you can accept just about anything
of life even your own mysteriousness
you think it is nice that a box
of matches is purple and brown and is called
La Petite and comes from Sweden
for they are words that you know and that
is all you know words not their feelings
or what they mean and you write because
you know them not because you understand them
because you don't you are stupid and lazy
and will never be great but you do
what you know because what else is there?

Wednesday, 9 January 2008

Edward St Aubyn: On the Edge

Much as I admire the Some Hope trilogy and its sequel Mother's Milk, this novel, written between the two, is an odd - and to my mind unsuccessful - book. It's concerned with the adventures of a group of people who would probably term themselves spiritual seekers as they drift from one feelgood farm to another, from Findhorn to Esalen, from tantric sex to psychedelic release. The book is full of detail; praised by one reviewer for the depth and breadth of its research, it seems to me though to be over-researched. Page after page is devoted to the kind of irony-free information about basically cranky new age theory that wouldn't be out of place in a self-help bestseller, but sits oddly in a book that also appears to have a satirical purpose. In fact, one of the problems I have with the book is to understand exactly where it stands. At times, it reads more like Waugh's The Loved One, than anything else, and many scenes draw on the same kind of viperish superiority that's implicit in that novel. St Aubyn's justifiably lauded style is undoubtedly at its best when it's taking the piss out of the over-rich airheads and yearning geriatrics who fall prey to the sort of nonsense offered by these alternative modern-day spas. Debarbed, it works less well and there's a soft, slightly sticky core of sentimentality that St Aubyn would never have contemplated in the trilogy or Mother's Milk. My reading may be influenced by my own attitude towards what I see as the irretrievably phony world of the privileged soul-searchers described. St Aubyn, though, seems to want to have his soulcake and to eat it too.

Tuesday, 8 January 2008


I was reading a review in a recent London Review of Books (Vol 29, No 23) of a book called No Caption Needed: Iconic Photographs, Public Culture and Liberal Democracy, by Robert Hariman and John Louis Lacaites. The book, as you've probably guessed from the title, talks of the process by which photographs come to represent not only the specific moment at which they are taken but something much larger; become icons, in other words. The review, by David Simpson, cites the famous photograph of the Vietnamese chief of police shooting a Vietcong suspect in the head, and the way it subsequently came to stand for everything that was wrong with that war. Later in the article, it mentions the photograph of the napalmed girl, which no one who has seen is likely to forget.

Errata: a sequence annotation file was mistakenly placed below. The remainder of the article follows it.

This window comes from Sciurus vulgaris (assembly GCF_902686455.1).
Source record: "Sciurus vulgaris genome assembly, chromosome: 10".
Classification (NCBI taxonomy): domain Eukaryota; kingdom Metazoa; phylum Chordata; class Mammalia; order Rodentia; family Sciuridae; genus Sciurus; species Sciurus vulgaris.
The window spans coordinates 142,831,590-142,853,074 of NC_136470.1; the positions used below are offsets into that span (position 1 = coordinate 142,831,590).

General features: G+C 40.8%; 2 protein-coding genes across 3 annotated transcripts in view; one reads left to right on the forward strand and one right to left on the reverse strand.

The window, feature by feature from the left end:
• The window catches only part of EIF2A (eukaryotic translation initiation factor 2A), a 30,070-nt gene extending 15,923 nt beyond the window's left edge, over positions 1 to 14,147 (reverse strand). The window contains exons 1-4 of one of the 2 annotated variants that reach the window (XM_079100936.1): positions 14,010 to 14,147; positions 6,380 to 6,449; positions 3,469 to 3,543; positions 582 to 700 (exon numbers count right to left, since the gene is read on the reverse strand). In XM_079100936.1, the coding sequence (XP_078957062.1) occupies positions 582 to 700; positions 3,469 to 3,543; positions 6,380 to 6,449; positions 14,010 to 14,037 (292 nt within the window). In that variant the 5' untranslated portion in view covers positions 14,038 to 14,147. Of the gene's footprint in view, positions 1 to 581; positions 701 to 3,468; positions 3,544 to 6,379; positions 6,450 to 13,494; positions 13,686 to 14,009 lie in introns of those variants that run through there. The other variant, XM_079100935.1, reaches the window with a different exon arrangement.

But it also makes an interesting comment about the way the image that is selected to act as this kind of resonant shorthand reflects not only the actual event - a dying man, a burning girl - but also the way we choose to see it. The example the book (and review) providesis that of the single student facing down the tanks in Tienenman Square. As an event, Tienenman Square was a triumph (and remains so, despite its suppression) not of individualism but of collectivism. It was a triumph of numbers. Yet we've allowed, or preferred, the single image that represents the event to celebrate an act of single heroism. This is perfectly in line with western 'liberal' notions of resistance, but it's an incongruous and even offensive way of commemorating what went on. It's foisting our sense of what matters onto people for whom that sense might be inimical.